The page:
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Old 5th December 2010, 09:34 AM   #2
Roger
Dream Team - School Guru
 
Join Date: Aug 2006
Posts: 2,106
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Hi John,
There might be a small difference in performance.
I've had this with some of the demo boards I've had over the years.
It's an easy fix really.
If you have a fin that fits in another board flush with the bottom of the
board, try that fin in the fin box you are having trouble with.
You have 2 choices as to how to fix this problem.
1/ If the board is fairly unique to one or 2 fins (i.e. you don't use the fins
that fit this board in other boards and vice versa) then the easiest way
to fix this is to take the fin heads that go in too far, and simply wipe a
thin layer of thickened epoxy filler (Marine Tex works.... so does JB
Weld or JB Weld Quick... or you can mix up some epoxy resin with
microballons or foam dust as a thickener.
Try to work just the back taper first.
Put a dab of the filler on the radius on the back of the fin root.
Spread it with a gloved finger or with a plastic spreader/spatula.
Take some masking tape and carefull tape over the filler, being
careful to keep the filler on the radius.... do not alow the filler to
flow around to the sides of the fin root.
It only takes a little filler as you are only wanting the "build up"
to be < 1/16" per layer.
When the epoxy has set, remove the tape and smooth out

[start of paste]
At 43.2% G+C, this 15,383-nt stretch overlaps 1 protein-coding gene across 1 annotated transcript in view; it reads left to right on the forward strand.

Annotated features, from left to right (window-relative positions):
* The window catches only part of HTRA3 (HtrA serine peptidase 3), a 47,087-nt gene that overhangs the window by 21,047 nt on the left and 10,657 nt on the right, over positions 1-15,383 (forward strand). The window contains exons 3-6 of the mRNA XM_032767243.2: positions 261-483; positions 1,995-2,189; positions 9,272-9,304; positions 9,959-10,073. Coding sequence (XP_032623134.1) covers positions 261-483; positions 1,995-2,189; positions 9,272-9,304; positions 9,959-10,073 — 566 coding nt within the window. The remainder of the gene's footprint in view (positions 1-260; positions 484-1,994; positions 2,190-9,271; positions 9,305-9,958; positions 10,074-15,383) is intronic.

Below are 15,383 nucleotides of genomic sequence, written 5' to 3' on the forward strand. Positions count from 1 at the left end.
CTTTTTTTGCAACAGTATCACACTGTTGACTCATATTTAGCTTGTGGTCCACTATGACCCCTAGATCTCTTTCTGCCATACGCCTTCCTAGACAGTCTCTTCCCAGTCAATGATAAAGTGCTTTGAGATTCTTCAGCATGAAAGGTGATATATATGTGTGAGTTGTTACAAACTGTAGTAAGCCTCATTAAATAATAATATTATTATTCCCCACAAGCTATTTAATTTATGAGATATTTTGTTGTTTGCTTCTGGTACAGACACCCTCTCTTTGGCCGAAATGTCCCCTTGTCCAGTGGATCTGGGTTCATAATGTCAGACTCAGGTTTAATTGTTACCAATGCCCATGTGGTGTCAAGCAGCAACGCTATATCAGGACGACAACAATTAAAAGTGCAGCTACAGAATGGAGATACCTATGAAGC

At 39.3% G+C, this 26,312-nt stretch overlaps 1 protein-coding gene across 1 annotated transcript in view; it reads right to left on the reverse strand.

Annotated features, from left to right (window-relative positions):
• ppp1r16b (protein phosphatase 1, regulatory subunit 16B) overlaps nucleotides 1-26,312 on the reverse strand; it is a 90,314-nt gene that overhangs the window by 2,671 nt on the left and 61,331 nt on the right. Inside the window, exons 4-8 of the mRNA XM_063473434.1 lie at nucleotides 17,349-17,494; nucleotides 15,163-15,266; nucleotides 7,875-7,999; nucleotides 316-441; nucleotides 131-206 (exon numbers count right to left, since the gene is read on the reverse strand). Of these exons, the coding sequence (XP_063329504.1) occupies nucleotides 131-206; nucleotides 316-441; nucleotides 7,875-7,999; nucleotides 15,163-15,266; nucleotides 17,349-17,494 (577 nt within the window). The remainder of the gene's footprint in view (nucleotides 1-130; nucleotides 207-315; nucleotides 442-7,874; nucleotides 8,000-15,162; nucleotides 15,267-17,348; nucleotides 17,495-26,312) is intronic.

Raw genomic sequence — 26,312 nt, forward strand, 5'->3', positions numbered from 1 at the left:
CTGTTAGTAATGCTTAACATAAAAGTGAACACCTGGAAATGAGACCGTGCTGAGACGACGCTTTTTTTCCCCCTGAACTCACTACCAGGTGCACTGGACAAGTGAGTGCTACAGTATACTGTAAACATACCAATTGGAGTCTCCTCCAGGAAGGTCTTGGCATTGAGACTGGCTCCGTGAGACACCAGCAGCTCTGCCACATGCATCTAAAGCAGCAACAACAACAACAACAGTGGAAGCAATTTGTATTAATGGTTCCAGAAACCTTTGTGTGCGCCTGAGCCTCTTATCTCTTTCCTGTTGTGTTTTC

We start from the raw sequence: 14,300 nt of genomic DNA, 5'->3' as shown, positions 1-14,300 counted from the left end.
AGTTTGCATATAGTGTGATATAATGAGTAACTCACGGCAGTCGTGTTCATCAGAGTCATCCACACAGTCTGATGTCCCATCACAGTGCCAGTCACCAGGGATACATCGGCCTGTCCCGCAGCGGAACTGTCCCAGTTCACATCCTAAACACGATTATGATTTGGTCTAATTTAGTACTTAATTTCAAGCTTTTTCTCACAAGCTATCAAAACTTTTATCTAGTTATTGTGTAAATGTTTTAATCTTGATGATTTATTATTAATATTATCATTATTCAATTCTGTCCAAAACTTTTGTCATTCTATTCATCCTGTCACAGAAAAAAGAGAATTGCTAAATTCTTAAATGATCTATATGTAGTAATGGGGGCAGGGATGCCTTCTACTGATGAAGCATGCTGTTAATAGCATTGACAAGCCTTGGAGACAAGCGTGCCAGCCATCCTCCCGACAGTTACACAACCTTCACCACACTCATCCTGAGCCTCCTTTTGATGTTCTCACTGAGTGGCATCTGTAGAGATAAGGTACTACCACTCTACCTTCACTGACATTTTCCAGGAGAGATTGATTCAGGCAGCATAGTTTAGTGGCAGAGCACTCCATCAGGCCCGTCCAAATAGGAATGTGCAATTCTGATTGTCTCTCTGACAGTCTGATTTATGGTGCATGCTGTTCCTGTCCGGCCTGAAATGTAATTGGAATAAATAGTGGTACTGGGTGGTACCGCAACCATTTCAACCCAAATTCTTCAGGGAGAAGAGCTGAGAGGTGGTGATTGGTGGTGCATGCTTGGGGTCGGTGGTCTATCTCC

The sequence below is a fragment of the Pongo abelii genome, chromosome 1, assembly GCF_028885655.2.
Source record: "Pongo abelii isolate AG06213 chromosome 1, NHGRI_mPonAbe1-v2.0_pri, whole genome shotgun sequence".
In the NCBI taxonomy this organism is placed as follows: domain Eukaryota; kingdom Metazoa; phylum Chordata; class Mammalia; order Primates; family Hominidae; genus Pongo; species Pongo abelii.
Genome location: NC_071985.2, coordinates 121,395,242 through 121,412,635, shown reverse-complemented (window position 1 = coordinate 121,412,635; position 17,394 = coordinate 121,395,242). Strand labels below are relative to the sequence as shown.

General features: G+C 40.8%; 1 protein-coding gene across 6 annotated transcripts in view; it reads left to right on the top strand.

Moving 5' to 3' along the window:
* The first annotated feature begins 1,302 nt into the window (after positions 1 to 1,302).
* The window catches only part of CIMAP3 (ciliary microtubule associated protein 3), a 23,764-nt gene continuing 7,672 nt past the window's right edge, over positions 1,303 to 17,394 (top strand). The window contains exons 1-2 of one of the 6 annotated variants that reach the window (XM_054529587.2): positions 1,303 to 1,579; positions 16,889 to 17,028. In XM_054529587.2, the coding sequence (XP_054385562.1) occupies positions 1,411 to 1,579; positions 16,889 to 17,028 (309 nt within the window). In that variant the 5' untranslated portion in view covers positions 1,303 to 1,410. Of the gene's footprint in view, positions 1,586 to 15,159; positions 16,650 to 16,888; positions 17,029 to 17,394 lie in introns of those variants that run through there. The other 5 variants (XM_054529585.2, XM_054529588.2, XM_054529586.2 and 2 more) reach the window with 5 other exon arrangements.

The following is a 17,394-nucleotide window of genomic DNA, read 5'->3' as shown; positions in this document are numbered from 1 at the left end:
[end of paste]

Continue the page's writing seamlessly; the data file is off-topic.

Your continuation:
the layer you have added.
Try the fin in the fin box.
If it's now above the bottom surface of the board more that 1/32"
to 1/16", do a bit more filing to drop it into the fin box.
Ideally your fin should slide into the fin box quite snug (a push fit)
on the sides and the front and rear tapers regulate how far it goes in.
Pushing in by hand should leave the fin root between 1/32" and 1/16" proud
(above the bottom surface) of the bootom of your board.
The last little 1/32'-1/16" is the "draw" on the front/rear tapers and you pull
the fin root in that last little bit with the fin screws.
The idea is that you get a very tight and solid fit so the fin screws are not
supporting the fin in the box, but simply holding it in.
To remove a perfecty fitting fin, you must take out the fin screws, then use
a rubber hammer or your hand to "pop" the fin head taper loose from the
fin box.
2/ If this board sees alot of different fins, then it may be better to build up the
back taper in the fin box.
This is tricky, but uses the same materials.
Mix up your epoxy filler, get some waxed paper (borrow some from your
kitchen).
Smear the epoxy in the rear radius of your fin box, but not all the way down to
the bottom (say about 1/2 the distance to the bottom).
Now cover the epoxy with the waxed paper, making sure the wax paper covers the
filler completely.
Now install your fin and tighten the screws very lightly so the bottom of the fin head
(what you see when it's installed correctly) is parallel with the bottom fof your board.
Let the epoxy set up hard.
Remove the fin and the waxed paper.
Try your fin.
If not enough... repeat the process.
Ultimately you need to "fit your fin" using a bar of soap as your "contact marking
media".
Rub the soap all over the fin head.
Slide it into the fin box.
Pull it in lightly with the fin screws.
Remove the fin and look for the "shiny/dark spots" along the front and rear tapers.
Use a single cut file to remove just the shiny spots.
Rub with soap..... repeat process... until you have at least 75% contact (top to bottom)
on both the front and rear tapered radii.
Now your fit fits the way Larry Tuttle intended it to fit.
Hope this helps,
Roger
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